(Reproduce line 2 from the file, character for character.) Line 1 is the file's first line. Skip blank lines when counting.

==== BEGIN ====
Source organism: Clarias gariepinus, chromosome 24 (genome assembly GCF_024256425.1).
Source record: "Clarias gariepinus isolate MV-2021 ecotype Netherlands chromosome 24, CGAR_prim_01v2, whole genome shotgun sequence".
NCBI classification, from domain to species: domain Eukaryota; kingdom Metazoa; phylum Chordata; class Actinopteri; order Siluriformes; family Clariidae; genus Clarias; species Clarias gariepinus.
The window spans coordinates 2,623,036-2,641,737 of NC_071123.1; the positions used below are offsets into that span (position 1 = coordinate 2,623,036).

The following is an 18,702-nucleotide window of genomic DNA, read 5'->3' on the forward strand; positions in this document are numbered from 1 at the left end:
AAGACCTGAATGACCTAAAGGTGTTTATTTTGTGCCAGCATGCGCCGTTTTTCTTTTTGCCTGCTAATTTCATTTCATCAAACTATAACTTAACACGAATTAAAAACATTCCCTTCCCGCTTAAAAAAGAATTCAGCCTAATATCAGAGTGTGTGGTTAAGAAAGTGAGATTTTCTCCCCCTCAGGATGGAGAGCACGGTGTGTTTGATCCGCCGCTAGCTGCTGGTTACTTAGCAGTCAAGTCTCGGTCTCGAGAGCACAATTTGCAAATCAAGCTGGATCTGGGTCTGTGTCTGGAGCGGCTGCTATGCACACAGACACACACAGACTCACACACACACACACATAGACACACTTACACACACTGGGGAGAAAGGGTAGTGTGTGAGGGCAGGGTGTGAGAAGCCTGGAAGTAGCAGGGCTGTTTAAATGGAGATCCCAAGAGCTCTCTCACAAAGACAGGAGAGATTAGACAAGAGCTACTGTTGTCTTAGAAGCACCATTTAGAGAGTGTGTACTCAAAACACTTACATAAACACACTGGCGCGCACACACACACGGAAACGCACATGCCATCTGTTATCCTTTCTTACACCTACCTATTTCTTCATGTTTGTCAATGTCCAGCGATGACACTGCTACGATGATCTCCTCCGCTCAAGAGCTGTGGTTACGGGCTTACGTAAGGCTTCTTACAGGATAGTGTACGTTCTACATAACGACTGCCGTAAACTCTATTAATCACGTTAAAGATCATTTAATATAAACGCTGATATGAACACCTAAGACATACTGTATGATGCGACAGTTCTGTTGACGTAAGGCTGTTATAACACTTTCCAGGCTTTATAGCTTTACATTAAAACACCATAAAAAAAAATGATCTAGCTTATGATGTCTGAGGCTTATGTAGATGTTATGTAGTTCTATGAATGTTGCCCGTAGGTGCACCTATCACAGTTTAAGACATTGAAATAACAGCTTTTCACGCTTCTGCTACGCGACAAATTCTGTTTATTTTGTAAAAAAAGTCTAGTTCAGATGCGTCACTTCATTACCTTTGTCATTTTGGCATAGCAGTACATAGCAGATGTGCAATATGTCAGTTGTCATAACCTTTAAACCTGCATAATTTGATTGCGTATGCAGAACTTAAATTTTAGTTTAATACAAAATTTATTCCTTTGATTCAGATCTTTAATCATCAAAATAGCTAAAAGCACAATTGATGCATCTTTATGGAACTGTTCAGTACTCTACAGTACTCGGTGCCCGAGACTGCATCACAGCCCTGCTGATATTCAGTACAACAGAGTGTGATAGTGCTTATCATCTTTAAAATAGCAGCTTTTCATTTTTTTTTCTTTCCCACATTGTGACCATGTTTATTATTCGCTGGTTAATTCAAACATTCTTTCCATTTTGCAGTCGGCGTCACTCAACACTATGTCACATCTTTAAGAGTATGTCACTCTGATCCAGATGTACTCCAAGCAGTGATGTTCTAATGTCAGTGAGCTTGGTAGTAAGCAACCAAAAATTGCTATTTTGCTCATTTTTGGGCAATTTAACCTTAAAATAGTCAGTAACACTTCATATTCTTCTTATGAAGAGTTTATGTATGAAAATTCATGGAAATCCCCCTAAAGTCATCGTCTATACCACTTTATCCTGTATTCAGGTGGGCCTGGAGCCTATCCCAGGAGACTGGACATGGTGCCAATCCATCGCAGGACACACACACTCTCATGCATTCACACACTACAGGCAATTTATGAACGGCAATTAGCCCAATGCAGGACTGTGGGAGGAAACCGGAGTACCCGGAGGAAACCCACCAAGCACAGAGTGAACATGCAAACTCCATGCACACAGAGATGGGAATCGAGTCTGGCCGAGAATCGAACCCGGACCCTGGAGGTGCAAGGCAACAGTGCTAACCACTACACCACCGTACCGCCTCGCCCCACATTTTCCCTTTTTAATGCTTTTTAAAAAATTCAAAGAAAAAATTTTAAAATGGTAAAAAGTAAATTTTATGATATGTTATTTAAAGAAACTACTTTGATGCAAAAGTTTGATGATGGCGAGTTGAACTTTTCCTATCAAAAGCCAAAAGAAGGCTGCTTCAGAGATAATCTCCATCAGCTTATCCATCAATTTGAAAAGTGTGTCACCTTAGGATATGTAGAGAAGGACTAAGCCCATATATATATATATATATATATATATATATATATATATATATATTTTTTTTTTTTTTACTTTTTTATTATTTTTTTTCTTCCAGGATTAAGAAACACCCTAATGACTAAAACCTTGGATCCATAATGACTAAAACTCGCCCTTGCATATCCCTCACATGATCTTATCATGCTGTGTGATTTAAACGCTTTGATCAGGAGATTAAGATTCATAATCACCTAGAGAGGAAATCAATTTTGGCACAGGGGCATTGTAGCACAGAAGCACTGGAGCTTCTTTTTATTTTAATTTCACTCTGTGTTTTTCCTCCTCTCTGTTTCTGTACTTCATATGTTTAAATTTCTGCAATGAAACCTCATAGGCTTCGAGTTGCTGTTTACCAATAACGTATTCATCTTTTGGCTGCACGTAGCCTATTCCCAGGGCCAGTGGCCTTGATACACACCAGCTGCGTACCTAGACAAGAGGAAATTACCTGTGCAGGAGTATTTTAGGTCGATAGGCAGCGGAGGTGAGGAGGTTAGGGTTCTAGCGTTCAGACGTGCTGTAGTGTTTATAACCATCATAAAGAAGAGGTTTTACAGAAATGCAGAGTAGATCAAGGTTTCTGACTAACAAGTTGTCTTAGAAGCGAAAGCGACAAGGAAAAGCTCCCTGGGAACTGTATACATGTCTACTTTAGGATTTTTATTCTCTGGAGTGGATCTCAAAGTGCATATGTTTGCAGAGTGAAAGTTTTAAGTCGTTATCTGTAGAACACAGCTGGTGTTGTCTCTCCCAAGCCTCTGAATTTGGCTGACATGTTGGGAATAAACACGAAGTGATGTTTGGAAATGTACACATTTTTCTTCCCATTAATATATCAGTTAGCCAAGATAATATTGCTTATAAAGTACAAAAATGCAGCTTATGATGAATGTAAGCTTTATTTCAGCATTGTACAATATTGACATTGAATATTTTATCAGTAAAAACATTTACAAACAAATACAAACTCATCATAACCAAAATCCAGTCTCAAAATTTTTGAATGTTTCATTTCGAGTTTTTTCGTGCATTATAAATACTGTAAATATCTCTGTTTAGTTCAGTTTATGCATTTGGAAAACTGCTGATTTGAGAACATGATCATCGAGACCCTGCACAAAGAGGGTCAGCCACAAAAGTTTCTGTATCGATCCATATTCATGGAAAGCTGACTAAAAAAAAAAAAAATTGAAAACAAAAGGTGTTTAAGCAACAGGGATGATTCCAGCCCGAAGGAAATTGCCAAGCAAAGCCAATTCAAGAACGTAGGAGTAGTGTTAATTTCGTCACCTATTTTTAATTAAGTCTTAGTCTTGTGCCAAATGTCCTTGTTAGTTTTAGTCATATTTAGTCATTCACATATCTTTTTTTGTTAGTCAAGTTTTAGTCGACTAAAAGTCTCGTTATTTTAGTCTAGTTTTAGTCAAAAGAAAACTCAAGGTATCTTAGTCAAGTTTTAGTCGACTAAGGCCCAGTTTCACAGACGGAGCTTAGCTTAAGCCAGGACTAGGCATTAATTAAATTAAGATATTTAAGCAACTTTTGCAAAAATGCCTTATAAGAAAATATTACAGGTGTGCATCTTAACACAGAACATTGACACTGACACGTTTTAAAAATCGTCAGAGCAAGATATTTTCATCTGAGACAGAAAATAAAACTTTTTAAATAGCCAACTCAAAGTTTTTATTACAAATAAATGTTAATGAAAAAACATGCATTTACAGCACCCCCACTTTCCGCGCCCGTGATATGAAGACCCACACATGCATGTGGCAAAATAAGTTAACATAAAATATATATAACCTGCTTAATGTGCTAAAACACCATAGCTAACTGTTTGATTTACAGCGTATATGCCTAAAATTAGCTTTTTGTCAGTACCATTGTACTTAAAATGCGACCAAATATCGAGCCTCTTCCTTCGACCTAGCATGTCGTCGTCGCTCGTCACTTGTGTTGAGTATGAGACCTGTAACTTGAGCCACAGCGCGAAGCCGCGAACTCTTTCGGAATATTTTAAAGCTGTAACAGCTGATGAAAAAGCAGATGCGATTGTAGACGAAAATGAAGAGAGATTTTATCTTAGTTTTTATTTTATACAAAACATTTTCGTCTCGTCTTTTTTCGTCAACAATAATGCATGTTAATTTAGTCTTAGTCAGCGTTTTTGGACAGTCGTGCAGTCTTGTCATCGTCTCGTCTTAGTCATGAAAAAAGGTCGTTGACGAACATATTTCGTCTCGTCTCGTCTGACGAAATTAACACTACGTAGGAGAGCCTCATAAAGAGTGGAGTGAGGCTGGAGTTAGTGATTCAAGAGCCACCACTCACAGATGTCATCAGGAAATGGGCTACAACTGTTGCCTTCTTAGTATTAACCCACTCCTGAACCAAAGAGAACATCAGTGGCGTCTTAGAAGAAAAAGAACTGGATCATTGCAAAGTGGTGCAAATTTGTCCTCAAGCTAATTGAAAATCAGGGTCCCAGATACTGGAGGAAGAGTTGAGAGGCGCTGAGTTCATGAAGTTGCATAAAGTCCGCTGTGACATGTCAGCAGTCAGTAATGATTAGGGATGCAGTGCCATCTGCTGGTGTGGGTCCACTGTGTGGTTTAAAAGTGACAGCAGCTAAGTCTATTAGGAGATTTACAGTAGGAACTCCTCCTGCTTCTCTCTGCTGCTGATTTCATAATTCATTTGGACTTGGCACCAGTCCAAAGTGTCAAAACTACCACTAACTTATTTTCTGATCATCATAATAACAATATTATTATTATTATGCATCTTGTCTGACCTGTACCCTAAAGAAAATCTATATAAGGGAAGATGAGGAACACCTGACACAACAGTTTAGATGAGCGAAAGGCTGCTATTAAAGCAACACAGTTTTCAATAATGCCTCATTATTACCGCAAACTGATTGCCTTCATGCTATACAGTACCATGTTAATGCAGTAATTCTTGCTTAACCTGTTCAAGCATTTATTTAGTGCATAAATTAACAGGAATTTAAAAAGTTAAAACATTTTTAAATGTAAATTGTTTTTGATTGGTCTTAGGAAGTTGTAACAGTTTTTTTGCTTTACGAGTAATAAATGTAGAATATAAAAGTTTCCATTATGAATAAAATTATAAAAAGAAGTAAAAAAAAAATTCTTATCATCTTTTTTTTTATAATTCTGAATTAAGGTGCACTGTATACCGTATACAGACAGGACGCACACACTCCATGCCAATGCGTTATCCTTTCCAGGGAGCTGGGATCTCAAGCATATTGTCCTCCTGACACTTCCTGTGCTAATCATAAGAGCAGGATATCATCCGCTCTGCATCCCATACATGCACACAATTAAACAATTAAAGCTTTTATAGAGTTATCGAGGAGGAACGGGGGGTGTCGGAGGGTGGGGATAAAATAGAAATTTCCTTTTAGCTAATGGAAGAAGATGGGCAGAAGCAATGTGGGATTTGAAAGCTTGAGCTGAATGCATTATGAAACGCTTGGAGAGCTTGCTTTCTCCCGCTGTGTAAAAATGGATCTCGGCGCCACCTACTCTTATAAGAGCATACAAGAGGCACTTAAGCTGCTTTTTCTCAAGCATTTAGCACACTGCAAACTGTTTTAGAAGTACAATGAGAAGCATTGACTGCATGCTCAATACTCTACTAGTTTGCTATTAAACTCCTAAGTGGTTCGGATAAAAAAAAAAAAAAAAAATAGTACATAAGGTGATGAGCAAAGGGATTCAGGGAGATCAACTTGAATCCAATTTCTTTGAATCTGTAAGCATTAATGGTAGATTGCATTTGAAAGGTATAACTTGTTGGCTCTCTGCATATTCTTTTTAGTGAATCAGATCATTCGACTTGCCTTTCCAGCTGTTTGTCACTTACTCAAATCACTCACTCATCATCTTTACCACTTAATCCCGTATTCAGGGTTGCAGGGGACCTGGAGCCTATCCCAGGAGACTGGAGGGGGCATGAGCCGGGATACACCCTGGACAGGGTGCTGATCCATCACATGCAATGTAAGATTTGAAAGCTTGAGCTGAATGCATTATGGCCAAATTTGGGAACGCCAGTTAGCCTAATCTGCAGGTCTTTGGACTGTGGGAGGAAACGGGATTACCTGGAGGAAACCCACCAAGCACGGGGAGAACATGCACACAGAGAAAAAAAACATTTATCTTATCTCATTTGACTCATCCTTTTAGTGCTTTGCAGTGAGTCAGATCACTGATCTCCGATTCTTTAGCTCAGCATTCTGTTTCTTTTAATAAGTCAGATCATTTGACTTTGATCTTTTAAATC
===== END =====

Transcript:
Source record: "Clarias gariepinus isolate MV-2021 ecotype Netherlands chromosome 24, CGAR_prim_01v2, whole genome shotgun sequence".